Chenoboskion ( Coptic : Sénesêt) is the name of a settlement within Ancient Egypt, located at the place today known as al-Qasr which sits within the Dakhla Oasis. The settlement is known today more commonly as Nag Hammadi, although also known as Sheneset-Chenoboskion.
Location of the ancient town
Najʿ Ḥammādī on or near the site of the ancient town Chenoboskion.
|“||At Ḵasr e' Syád, or “the sportsman's mansion,”
on the opposite bank,are the mounds of the ancient Chênoboscion...
Sources of writing on the subject of the important manuscripts located in 1945, cite the writings as the Nag Hammadi manuscripts. Accounts of the findings state that manuscripts were either found at Nag Hammadi or "at Chenoboskion near Nag Hammadi", although the definite choice by the scholars responsible seems largely to be that they are to be known by the former rather than the latter. If explanation is needed then, the choice of title is perhaps a matter of convention supported by the principal members of those responsible for the initial tasks presented by the findings, rather than a definite corresponding choice made necessary by a strictly defined event known to have occurred at a strictly defined location. Other texts show that the manuscripts were located at a place not within the boundaries of Nag Hammadi Sources stating Chenoboskion are referenced, the Theosophist Magazine the text by Jean Doresse and others (not comprehensively referenced). Allogenes Supreme, a Gnostic work, is stated as having been discovered at Chenoboskion in 1946.
A monastery founded
It is the place where the person known as St.Pachomius was converted to Christianity in the 4th century A.D. Pachomius retreated at this place,having ceased to belong in military activities sometime about 310-315 perhaps (the figure given approximately 314), did convert to Christianity whilst dwelling in the desert There is a monastery located at Chenoboskion that is dedicated to St Pachomius, first built during ancient times.
Settlements in the desert
People moved to the region to be near Saint Anthony the Great. A monastic community formed around the saint for the purpose of spiritual guidance, beginning in Pispir and from there moving eastward. The mountainous area east of Pispir is the place of the present Monastery of Saint Anthony. The settlement of Chenoboskion created from this eastward movement began in the Thebaid.
|“||The only remains of masonry consist of a dilapidated quay, amidst whose ruins is a stone bearing a Greek inscription, apparently of the time of Antoninus Pius; from which we learn that the individual, by whose order it was sculptured, had executed some work "at his own expense;" ...||”|
- Wilkinson, John Gardner, Sir [dspace.rice.edu page 327 of Hand-book for travellers in Egypt; including descriptions of the course of the Nile to the second cataract, Alexandria, Cairo, the pyramids, and Thebes, the overland transit to India, the peninsula of Mount Sinai, the oases, &c. Being a new edition, corrected and condensed, of "Modern Egypt and Thebes" [Electronic Edition]]. LONDON: JOHN MURRAY, ALBEMARLE STREET. PARIS, GALIGNANI; STASSIN & XAVIER. MALTA, MUIR. 1847. ). Retrieved 2011-12-13.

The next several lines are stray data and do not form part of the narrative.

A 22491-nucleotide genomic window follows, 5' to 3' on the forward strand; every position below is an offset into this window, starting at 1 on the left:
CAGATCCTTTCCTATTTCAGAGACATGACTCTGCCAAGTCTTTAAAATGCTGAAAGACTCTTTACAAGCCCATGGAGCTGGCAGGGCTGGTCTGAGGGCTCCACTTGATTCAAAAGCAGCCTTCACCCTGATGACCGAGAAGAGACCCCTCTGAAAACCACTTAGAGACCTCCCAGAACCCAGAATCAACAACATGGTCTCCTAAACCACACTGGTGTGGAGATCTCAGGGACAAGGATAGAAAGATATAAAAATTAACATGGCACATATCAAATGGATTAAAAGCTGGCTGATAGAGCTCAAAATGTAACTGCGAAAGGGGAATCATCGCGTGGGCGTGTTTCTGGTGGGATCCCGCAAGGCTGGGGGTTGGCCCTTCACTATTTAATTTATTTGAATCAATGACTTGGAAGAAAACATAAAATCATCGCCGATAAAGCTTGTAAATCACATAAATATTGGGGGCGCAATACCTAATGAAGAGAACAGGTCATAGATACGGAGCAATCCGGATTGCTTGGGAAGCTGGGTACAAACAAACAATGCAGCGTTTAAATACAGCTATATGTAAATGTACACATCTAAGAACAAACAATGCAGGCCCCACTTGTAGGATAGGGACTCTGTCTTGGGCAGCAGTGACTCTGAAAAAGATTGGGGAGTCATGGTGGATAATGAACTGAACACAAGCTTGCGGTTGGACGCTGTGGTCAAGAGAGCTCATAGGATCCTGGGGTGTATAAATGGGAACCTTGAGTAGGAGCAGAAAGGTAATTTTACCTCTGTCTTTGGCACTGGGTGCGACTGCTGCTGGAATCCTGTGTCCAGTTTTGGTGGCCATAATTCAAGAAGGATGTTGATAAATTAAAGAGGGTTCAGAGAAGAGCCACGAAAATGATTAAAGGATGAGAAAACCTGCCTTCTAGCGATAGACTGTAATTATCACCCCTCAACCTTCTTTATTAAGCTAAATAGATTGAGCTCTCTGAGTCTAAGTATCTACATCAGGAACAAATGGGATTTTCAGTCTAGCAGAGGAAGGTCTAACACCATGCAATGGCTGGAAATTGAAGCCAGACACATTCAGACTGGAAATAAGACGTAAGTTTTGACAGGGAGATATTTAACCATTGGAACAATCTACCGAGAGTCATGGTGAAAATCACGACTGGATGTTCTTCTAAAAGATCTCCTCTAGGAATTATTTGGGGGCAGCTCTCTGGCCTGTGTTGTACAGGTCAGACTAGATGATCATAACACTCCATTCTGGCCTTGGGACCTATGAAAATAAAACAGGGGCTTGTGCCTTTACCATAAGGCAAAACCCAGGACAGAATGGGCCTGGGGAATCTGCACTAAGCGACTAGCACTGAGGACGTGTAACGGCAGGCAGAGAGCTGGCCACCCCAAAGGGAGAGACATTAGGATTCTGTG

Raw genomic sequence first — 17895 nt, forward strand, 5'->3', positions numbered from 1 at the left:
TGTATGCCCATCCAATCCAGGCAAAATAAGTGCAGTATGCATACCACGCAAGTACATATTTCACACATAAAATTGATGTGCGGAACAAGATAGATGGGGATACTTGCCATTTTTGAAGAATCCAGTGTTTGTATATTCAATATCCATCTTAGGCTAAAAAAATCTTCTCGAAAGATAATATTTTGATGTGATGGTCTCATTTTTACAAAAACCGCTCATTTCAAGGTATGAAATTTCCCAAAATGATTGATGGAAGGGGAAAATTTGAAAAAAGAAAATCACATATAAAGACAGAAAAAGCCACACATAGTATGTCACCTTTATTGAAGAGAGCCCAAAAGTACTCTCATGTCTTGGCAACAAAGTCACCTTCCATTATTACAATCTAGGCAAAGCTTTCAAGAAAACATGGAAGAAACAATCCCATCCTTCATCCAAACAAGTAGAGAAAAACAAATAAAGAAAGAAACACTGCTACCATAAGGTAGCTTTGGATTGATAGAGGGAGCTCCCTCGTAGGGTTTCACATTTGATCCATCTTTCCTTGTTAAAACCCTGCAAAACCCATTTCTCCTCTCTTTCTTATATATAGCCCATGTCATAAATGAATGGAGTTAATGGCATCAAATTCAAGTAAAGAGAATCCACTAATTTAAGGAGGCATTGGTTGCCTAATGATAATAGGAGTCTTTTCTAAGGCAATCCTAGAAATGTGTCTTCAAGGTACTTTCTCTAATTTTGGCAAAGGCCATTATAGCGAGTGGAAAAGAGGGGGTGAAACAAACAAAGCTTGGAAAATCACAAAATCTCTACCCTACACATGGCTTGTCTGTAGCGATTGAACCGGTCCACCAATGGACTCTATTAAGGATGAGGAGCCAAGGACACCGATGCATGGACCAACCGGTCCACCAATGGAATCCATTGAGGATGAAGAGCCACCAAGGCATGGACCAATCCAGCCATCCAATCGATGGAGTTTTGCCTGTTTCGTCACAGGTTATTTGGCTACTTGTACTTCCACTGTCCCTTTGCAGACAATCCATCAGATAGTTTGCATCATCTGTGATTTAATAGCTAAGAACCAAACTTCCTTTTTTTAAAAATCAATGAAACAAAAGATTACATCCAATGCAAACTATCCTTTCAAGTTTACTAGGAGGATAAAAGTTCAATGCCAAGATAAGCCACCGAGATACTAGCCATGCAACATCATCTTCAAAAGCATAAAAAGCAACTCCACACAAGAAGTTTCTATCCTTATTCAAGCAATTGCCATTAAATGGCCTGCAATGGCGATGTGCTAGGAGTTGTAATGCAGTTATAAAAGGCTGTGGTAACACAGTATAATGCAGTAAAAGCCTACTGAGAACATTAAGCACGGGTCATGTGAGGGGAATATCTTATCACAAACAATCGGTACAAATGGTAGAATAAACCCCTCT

- [faculty.gordon.edu/hu/bi/Ted.../GTJ.../ Combs-NagHammadi-GTJ.pdf original text by William W.Combs Grace Theological seminary (1987) faculty.gordon.edu/hu/bi/Ted.../GTJ.../ Combs-NagHammadi-GTJ.pdf original text by William W.Combs Grace Theological seminary (1987)] Check
|url=scheme (help). Retrieved 2011. Missing or empty
- arts.monash.edu.au originally sourced from wikipedia at 21;15GMT
- James M. Robinson, Director and General Editor ccat.sas.upenn.edu Translated by Members of the Coptic Gnostic Library Project of the Institute for Antiquity and Christianity [Retrieved 2011-09-25]
- alexanderhamiltoninstitute.org [Retrieved 2011-09-25]
- [>brittanica.com >[http://www.britannica.com/EBchecked/topic/437526/Saint-Pachomius?anchor=ref12827 brittanica.com]]. Retrieved 2011-09-27. Missing or empty
- J.D. McCaughey onlinelibrary.wiley.com The Nag Hammadi or Chenoboskion Library A Bibliographical Survey by [Retrieved 2011-09-28]
- librarything.com website retrieved 19;45
- John Dart amazon.ca page 2 of Unearthing the Lost Words of Jesus: The Discovery and Text of the Lost Gospel of Thomas Ulysees press 1998 [Retrieved 2011-09-28]
- N. Sri RAM books.google.co.uk Theosophist Magazine September 1960-April 1961 [Retrieved 2011-09-28]
- Jean Doresse amazon.co.uk The Secret Books of the Egyptian Gnosis: Introduction to the Gnostic Coptic Manuscripts Discovered at Chenoboskion [Retrieved 2011-09-28]
- catholicculture.org/ [Retrieved 2011-09-28]
- V. R. Gold JSTOR "Gnostic Library of Chenoboskion [Retrieved 2011-09-28] (originally referenced from Biblical Archeologist, 15 (1952) 70-88; from the article written at catholicculture.org
- trinity Communications-(catholicculture.org) [Retrieved 2011-09-28]
- "Bonz" pbs.org Harvard Theological Review retrieved 17:37 GMT
- good brother Matthais W.Wahba stmarystlouis.bizland.com web-site his references originally from the San Franscisco Coptic Orthodox church of St Antonio[Retrieved 2011-09-25]
- Palmer, William archive.org Egyptian chronicles : with a harmony of sacred and Egyptian chronology, and an appendix on Babylonian and Assyrian antiquities (1861) [Retrieved 2011-09-27]
- Robert North books.google.com Chenoboskion and Q [Retrieved 2011-09-27]
- Elaine Pagels pac.nwrls.lib.fl.us The gnostic gospels [Retrieved 2011-09-27]
- David M. Scholer books.google.co.uk Nag Hammadi Bibliography, 1948-1969 this link shows a list of books,those numbered 1259,1358,1419,1420,1424,1425,1441,1442,1445,1463,1464, relate to historical significance of this settlement [Retrieved 2011-09-27]